Author Topic: Scott  (Read 542 times)

Offline iansoady

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Scott
« on: November 10, 2019, 09:51:29 AM »
A (hopefully imminent) house move will see me with greatly enhanced garage space so I am considering extending my "fleet". I've always had a yen for Scotts and nearly bought one about 15 years ago but went for a Venom instead.

I came across this in ebay: https://www.ebay.co.uk/itm/1929-SCOTT-FLYING-SQUIRREL-498cc-TOURER-MATCHING-NUMBERS-VINTAGE-CLASSIC/163920723459 which looks very pretty and is the era I'd be looking at. It seems vastly overpriced to me especially as it's the economy touring model rather than a TT rep. What do people think?

I know the usual advice is to  join the owners' club (which I will probably do) but always respect opinions from the collective wisdom(?) here.
Ian
1952 Norton ES2
1982 Moto Guzzi V50

Offline mini-me

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Re: Scott
« Reply #1 on: November 10, 2019, 10:29:34 AM »
Scotts are one in class of one.
I always liked them, but they are very idiosyncratic, you will get to be a expert in chains, half links,quarter links and more.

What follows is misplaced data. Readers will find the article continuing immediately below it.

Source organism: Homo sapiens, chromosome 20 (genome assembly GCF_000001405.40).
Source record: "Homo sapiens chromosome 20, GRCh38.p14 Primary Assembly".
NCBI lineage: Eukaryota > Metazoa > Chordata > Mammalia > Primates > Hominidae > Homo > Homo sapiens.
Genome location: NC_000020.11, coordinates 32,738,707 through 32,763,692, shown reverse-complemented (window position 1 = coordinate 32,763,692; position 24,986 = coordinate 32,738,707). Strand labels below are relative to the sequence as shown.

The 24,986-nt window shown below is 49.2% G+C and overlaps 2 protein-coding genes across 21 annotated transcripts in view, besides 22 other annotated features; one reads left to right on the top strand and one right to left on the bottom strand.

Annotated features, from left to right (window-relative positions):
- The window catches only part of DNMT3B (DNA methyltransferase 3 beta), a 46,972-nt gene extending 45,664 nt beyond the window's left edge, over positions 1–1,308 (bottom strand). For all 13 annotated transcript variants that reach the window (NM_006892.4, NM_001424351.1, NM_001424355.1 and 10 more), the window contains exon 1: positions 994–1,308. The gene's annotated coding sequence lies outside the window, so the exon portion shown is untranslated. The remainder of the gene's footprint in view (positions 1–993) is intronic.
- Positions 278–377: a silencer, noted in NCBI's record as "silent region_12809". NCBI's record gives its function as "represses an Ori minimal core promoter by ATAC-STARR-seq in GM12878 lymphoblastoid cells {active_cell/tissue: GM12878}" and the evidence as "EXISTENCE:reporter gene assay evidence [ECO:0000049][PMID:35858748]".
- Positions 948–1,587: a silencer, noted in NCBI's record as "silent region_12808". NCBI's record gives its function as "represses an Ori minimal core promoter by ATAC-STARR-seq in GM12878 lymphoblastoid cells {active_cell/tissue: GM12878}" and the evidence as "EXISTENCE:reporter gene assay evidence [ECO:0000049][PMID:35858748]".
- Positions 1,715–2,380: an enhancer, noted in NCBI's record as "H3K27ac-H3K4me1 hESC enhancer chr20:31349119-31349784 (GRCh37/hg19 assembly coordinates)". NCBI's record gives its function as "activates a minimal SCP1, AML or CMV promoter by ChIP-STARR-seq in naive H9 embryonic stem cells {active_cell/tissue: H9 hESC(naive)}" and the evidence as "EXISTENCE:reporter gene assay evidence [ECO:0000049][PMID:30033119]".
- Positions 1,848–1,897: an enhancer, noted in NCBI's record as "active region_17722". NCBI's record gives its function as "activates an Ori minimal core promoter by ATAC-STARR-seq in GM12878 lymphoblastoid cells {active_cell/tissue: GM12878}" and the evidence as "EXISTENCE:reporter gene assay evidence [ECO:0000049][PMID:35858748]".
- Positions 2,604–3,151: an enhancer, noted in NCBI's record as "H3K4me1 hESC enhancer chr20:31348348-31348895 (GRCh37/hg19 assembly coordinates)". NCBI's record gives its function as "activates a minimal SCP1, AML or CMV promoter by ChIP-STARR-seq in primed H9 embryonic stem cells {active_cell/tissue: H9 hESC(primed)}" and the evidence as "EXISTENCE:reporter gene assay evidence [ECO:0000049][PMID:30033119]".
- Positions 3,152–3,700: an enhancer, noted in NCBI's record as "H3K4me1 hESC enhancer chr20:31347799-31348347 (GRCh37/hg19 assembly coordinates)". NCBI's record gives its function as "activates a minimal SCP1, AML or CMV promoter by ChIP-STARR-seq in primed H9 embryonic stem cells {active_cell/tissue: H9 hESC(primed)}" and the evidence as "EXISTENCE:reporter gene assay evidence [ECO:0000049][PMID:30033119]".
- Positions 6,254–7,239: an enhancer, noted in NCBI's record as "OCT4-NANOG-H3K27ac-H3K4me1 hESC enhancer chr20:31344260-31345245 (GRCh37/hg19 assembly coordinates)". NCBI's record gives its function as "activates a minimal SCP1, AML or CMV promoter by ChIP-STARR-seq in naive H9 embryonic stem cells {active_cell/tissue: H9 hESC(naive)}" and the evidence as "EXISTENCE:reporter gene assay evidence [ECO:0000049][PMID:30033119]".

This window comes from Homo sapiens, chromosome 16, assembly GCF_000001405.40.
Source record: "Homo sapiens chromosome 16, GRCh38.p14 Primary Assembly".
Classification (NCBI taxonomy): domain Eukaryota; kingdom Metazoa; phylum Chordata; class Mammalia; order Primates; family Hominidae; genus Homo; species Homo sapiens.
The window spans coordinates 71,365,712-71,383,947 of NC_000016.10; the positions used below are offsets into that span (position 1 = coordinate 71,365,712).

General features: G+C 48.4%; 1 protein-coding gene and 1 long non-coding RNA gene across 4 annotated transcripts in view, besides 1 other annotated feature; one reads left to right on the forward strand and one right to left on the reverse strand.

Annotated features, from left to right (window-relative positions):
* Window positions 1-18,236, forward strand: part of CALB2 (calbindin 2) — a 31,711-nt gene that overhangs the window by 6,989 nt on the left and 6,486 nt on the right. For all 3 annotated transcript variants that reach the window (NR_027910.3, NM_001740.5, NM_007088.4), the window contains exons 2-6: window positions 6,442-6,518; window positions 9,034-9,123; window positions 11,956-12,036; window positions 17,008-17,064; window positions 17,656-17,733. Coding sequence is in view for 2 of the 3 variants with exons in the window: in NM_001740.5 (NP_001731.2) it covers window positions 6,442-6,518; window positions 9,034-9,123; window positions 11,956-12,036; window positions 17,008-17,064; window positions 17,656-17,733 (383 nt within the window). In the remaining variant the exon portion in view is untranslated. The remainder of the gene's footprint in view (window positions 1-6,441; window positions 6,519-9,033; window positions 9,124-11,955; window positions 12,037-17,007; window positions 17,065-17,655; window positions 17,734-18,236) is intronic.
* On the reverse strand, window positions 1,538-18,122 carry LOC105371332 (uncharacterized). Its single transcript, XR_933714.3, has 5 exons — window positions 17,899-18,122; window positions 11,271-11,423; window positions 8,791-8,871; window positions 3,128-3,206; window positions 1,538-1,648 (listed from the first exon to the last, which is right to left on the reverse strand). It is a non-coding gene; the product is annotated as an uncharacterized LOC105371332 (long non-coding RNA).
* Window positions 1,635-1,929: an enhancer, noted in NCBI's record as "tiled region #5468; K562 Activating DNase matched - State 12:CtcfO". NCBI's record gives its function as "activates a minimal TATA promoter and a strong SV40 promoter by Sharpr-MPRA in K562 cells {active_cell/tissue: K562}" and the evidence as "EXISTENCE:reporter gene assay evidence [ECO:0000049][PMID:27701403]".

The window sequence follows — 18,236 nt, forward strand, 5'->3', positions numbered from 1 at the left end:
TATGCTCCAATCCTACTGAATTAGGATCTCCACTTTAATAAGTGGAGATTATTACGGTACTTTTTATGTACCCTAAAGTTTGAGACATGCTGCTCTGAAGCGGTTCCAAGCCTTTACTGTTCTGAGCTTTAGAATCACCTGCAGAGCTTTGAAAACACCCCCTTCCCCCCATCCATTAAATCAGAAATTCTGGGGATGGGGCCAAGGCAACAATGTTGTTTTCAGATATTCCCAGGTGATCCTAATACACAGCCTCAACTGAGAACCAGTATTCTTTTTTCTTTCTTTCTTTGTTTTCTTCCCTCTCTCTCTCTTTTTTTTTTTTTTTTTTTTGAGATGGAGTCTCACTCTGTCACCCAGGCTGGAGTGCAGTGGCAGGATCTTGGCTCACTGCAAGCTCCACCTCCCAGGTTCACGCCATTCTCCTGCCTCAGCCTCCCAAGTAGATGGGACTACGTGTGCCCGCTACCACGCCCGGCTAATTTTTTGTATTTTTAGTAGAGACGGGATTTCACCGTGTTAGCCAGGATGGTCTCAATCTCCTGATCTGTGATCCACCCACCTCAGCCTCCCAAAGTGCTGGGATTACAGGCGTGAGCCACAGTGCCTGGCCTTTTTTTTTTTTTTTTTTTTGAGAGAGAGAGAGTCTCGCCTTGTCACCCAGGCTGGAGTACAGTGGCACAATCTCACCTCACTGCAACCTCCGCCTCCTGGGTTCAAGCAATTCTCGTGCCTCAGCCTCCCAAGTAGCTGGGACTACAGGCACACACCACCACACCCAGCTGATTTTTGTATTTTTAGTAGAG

there are lots about to choose from,that price seems well over the odds there were a few in  the last Bonhams sale.
Buy from the previous owner and learn a lot.

When I were a sprog, 1964, I came across a 1921 Scott  in the back of a dealer in Tooting that had never been sold, covered in rust but not rotten with a seized engine.

So I wrote to the owners club to discuss the price, and as a  the result it was agreed  that 25 was too high a price............... hindsight eh?

Offline Rex

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Re: Scott
« Reply #2 on: November 10, 2019, 10:48:53 AM »
I've got a 1947 Flying Squirrel and it's an absolute joy to ride. It will be the second last to be sold when anno domini starts taking it's toll.
Like a good racehorse they can be finicky and require regular attention, but there's little to touch it for enjoyment when it's on song. Smooth, powerful, nicely-built and guaranteed to be a conversation starter when you park up.